Incorrect.Ah but if you keep the qualities of the original weapon you do, because that ALSO means you keep the ammunition quality, which means you’d also need to use that ammo whenever making a melee attack.
If you’re going to assume you keep all qualities, then you have to use all qualities, not cherry pick them.
except that ammunition rules state each time you make an attack (any attack. It doesn’t specify ranged only except in the fluff description) you must use ammo, which thus triggers loading.
Bold added for emphasis.You can use a weapon that has the Ammunition property to make a ranged Attack only if you have Ammunition to fire from the weapon.
His rulings are frequently inconsistent with a technical interpretation of the text. It’s certainly valuable insight for deciding how one wants to rule in their own games, but it is not really relevant when discussing RAW.but again, it’s all moot as it’s already been pointed out where Crawford clarified an improvised weapon loses all its original qualities when used as an improvised weapon.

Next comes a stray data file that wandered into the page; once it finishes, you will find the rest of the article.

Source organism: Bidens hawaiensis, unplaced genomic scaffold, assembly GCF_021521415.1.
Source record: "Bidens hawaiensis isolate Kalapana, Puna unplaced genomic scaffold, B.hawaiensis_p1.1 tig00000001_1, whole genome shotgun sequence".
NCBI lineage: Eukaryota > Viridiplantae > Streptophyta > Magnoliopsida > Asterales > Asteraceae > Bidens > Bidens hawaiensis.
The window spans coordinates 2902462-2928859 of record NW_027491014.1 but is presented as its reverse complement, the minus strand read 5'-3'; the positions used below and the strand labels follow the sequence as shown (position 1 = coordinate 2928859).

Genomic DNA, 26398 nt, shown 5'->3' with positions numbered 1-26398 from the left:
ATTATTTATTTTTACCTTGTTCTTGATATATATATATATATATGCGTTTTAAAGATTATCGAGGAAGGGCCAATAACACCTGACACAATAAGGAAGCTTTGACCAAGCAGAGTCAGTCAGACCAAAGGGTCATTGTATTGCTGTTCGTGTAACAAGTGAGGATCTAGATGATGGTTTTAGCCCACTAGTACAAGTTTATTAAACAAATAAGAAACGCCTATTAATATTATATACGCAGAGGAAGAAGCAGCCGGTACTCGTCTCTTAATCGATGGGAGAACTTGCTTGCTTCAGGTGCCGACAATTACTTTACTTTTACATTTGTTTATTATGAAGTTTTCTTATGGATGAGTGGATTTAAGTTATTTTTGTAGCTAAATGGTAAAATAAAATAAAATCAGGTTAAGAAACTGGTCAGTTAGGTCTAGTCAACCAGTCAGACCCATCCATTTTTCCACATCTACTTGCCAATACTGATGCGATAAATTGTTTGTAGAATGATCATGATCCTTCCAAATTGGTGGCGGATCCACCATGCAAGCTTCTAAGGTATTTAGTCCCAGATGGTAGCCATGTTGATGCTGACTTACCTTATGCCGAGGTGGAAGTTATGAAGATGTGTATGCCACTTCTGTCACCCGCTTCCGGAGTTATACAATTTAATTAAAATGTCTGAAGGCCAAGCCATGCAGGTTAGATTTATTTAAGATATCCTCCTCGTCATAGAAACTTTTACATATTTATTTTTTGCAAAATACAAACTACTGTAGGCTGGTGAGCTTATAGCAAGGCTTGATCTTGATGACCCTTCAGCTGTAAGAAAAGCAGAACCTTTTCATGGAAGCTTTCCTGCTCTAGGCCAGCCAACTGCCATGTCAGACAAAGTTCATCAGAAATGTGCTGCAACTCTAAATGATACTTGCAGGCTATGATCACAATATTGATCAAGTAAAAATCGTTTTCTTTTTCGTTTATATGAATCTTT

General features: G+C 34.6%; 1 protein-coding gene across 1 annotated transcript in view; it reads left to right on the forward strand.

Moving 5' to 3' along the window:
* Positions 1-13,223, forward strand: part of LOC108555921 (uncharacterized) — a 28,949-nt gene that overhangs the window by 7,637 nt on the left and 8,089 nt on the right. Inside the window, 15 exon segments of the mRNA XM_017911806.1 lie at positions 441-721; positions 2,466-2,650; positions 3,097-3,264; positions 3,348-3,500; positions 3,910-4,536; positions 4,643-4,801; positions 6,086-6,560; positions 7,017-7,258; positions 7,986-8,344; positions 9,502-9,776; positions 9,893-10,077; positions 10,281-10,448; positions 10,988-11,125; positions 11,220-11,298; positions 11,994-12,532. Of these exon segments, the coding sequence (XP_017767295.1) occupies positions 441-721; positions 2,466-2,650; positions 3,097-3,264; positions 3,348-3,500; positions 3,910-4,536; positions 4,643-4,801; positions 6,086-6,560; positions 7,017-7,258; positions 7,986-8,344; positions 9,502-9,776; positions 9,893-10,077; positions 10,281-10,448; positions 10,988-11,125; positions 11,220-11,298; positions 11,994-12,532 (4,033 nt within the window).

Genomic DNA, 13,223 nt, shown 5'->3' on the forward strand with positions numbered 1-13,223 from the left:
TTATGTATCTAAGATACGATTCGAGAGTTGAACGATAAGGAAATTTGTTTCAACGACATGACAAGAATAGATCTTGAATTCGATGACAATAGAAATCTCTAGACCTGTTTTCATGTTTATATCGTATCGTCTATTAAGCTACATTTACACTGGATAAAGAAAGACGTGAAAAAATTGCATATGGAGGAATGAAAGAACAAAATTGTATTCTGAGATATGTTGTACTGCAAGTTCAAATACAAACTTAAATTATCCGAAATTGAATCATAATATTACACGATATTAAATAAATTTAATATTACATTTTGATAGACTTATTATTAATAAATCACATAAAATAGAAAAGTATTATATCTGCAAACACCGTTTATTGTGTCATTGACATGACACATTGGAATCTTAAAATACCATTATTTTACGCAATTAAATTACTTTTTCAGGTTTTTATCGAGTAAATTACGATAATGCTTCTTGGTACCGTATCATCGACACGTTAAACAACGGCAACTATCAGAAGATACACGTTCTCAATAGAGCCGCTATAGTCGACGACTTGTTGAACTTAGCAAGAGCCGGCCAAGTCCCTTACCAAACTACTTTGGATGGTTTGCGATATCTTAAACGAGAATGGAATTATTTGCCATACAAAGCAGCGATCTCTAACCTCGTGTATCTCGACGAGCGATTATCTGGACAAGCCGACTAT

It doesn’t need to say it retains its qualities because D&D’s design is exceptions-based (sometimes summarized as “specific beats general”). The general rule is that a longbow has the heavy property. If there is a use-case where it is meant to lose that property, the rules for that use-case need to specify so. In the absence of a more specific rule to follow, the general rule applies.You know, like the RAW says (unless you can point out where it says in improvised weapons that the ranged weapon used in melee keeps its original qualities)
As demonstrated, the ranged quality only requires ammunition to be used when making a ranged attack, and the loading property only limits the number of times ammunition can be fired from the weapon. Neither restrict melee attacks made with the weapon in any way.So...yeah. Either they keep them all and you use stuff like ammunition and loading along with heavy, or they don’t.